Almost all of Europe has suspended soccer games amid the coronavirus pandemic, but Belarus is just getting started.
The crowd attending Energetik-BGU’s 3-1 win over former Champions League participant BATE Borisov on Thursday was modest — just 730 people — as Jasurbek Yakhshiboyev scored two goals on his league debut.
On an artificial field, the Uzbekistan forward danced through BATE’s defence and scored the opening goal to cheers from spectators spread out along the stadium’s only stand.
The game was in pride of place on international gambling websites. Shortly before Belarus kicked off its season, the only other up and running pro league in Europe was suspended after a meeting between the Turkish government and sports officials. Russia and Ukraine held out longer than most nations but suspended play on Tuesday as the virus continued to spread.
The sudden rise to soccer prominence of Belarus, a country of 9.5 million located between Poland and Russia, is largely down to President Alexander Lukashenko. As other neighbouring countries have closed their borders and shut down public events, he has argued that such measures go too far.
“I am absolutely convinced that we could suffer more from panic than from the virus itself,” he told a meeting of officials on Thursday. Neighbouring Russia’s border-security measures were “complete and utter stupidity,” he added.
As of Friday, Belarus had 69 confirmed cases of the virus.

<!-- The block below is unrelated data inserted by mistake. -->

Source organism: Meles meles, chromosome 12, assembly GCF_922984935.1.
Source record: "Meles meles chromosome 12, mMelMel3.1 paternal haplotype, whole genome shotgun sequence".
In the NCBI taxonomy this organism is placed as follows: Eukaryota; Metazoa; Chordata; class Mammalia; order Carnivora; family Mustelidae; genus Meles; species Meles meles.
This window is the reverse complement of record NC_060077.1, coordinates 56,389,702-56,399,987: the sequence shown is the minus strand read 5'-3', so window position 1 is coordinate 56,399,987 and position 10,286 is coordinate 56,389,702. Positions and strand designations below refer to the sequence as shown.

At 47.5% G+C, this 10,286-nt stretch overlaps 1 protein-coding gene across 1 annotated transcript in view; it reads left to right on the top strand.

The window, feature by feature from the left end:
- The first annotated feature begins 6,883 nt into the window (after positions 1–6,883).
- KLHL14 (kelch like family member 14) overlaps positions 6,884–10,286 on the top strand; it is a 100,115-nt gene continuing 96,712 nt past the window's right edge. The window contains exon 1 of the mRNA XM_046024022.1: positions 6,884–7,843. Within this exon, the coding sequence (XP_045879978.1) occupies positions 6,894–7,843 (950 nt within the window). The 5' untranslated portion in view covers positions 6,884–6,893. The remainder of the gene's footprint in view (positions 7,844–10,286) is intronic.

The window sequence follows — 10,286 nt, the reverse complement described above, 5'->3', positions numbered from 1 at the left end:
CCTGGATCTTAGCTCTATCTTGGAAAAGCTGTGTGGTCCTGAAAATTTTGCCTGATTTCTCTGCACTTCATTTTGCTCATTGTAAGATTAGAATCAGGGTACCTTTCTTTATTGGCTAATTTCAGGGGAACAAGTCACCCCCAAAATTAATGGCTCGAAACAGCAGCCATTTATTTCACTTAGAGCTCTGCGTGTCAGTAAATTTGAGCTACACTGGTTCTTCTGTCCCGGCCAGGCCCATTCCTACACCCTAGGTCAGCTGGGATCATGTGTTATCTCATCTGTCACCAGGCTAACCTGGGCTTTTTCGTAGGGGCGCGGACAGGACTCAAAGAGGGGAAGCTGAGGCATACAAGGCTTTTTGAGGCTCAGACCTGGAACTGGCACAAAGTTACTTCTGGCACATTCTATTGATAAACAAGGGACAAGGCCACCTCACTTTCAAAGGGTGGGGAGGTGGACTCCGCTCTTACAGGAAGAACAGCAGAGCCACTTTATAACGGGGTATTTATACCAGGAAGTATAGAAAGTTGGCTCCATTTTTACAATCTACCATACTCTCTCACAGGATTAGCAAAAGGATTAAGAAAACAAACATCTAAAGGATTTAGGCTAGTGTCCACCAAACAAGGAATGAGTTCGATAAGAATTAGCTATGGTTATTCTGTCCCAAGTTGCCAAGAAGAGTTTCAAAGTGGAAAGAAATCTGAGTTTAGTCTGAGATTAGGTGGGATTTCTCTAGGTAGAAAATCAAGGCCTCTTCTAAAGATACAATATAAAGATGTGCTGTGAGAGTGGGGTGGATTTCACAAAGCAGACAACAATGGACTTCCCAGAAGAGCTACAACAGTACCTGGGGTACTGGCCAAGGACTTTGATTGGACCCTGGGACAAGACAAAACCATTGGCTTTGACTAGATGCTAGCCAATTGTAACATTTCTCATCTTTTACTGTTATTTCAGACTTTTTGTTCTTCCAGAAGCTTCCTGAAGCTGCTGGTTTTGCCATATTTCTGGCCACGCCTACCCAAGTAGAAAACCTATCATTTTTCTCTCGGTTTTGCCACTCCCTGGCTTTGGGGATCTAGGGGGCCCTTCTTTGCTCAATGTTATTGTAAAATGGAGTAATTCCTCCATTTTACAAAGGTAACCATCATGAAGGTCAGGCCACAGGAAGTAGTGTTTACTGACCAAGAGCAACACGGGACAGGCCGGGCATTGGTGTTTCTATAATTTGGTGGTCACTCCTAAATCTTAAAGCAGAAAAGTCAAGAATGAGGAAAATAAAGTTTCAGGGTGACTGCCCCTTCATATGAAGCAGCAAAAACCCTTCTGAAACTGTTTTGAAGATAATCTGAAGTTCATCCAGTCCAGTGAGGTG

Belarusian officials insist they are not starting the season just to suspend it later. Unlike most of Europe, it runs on a calendar-year format, playing from March through December to avoid the snow-bound winter.
“Despite the nervy circumstances around the start of the new season, the Belarusbank Top League is still heading off on its 30-round journey,” the Belarus Football Federation said in a statement. “We are sincerely happy at this news and invite fans to come to the stands.”
The sheer scarcity of soccer around the world could make the Belarus league attractive to broadcasters desperate to fill time amid empty schedules.
Federation spokesman Yuri Primakov told The Associated Press on Thursday that numerous TV companies had expressed interest, but said any further details were a “commercial secret.”
In Turkey, players pressured the league to shut down, saying they felt it was unsafe to play. Former Chelsea player John Obi Mikel left the Trabzonspor club because he was opposed to the league continuing, even in empty stadiums.
Belarus says there is no such unrest from its international contingent, which includes players from Africa, Brazil and France.
“Not a single foreign player has refused to play in the championship,” Primakov said. “Everyone is in place and will play.”